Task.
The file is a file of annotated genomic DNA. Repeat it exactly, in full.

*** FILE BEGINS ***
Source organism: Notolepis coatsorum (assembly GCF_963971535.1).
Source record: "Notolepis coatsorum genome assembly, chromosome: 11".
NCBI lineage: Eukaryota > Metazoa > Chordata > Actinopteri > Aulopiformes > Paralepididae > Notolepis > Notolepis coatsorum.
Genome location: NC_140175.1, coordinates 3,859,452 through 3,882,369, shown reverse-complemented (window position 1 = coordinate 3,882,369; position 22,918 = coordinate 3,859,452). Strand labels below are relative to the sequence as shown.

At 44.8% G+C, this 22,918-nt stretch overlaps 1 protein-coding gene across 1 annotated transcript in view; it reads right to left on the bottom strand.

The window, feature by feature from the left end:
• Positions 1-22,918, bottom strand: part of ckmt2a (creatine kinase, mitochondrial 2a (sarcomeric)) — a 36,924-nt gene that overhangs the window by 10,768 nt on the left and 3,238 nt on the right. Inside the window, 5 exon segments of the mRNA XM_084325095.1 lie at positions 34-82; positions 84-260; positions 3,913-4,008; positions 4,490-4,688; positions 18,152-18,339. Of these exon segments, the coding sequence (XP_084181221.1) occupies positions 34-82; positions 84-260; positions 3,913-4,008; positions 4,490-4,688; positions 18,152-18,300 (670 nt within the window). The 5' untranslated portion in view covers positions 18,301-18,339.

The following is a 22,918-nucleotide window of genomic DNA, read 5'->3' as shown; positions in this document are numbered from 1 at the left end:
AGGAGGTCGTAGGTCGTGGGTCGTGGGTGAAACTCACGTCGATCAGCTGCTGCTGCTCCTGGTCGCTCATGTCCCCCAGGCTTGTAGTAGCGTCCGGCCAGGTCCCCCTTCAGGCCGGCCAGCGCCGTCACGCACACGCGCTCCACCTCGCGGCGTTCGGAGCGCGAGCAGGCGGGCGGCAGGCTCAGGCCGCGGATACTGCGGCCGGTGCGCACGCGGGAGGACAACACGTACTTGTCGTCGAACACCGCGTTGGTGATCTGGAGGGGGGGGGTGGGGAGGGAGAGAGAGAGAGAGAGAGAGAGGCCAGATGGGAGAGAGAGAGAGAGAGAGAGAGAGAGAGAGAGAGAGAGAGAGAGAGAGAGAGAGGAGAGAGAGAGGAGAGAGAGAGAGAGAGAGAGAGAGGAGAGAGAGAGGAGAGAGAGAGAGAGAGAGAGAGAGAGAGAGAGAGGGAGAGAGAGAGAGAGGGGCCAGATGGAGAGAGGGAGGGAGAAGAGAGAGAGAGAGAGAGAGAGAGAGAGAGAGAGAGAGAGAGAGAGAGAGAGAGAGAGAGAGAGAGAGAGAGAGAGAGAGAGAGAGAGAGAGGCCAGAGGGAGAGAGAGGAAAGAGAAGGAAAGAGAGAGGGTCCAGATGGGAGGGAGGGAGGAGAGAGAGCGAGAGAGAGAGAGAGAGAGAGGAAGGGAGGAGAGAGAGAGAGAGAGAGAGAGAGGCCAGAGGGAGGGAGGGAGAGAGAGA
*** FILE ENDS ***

Source organism: Notolepis coatsorum (assembly GCF_963971535.1).
Source record: "Notolepis coatsorum genome assembly, chromosome: 11".
NCBI lineage: Eukaryota > Metazoa > Chordata > Actinopteri > Aulopiformes > Paralepididae > Notolepis > Notolepis coatsorum.
Genome location: NC_140175.1, coordinates 3,859,452 through 3,882,369, shown reverse-complemented (window position 1 = coordinate 3,882,369; position 22,918 = coordinate 3,859,452). Strand labels below are relative to the sequence as shown.

At 44.8% G+C, this 22,918-nt stretch overlaps 1 protein-coding gene across 1 annotated transcript in view; it reads right to left on the bottom strand.

The window, feature by feature from the left end:
• Positions 1-22,918, bottom strand: part of ckmt2a (creatine kinase, mitochondrial 2a (sarcomeric)) — a 36,924-nt gene that overhangs the window by 10,768 nt on the left and 3,238 nt on the right. Inside the window, 5 exon segments of the mRNA XM_084325095.1 lie at positions 34-82; positions 84-260; positions 3,913-4,008; positions 4,490-4,688; positions 18,152-18,339. Of these exon segments, the coding sequence (XP_084181221.1) occupies positions 34-82; positions 84-260; positions 3,913-4,008; positions 4,490-4,688; positions 18,152-18,300 (670 nt within the window). The 5' untranslated portion in view covers positions 18,301-18,339.

The following is a 22,918-nucleotide window of genomic DNA, read 5'->3' as shown; positions in this document are numbered from 1 at the left end:
AGGAGGTCGTAGGTCGTGGGTCGTGGGTGAAACTCACGTCGATCAGCTGCTGCTGCTCCTGGTCGCTCATGTCCCCCAGGCTTGTAGTAGCGTCCGGCCAGGTCCCCCTTCAGGCCGGCCAGCGCCGTCACGCACACGCGCTCCACCTCGCGGCGTTCGGAGCGCGAGCAGGCGGGCGGCAGGCTCAGGCCGCGGATACTGCGGCCGGTGCGCACGCGGGAGGACAACACGTACTTGTCGTCGAACACCGCGTTGGTGATCTGGAGGGGGGGGGTGGGGAGGGAGAGAGAGAGAGAGAGAGAGAGGCCAGATGGGAGAGAGAGAGAGAGAGAGAGAGAGAGAGAGAGAGAGAGAGAGAGAGAGAGAGAGGAGAGAGAGAGGAGAGAGAGAGAGAGAGAGAGAGAGGAGAGAGAGAGGAGAGAGAGAGAGAGAGAGAGAGAGAGAGAGAGAGGGAGAGAGAGAGAGAGGGGCCAGATGGAGAGAGGGAGGGAGAAGAGAGAGAGAGAGAGAGAGAGAGAGAGAGAGAGAGAGAGAGAGAGAGAGAGAGAGAGAGAGAGAGAGAGAGAGAGAGAGAGAGAGAGAGAGGCCAGAGGGAGAGAGAGGAAAGAGAAGGAAAGAGAGAGGGTCCAGATGGGAGGGAGGGAGGAGAGAGAGCGAGAGAGAGAGAGAGAGAGAGGAAGGGAGGAGAGAGAGAGAGAGAGAGAGAGAGGCCAGAGGGAGGGAGGGAGAGAGAGA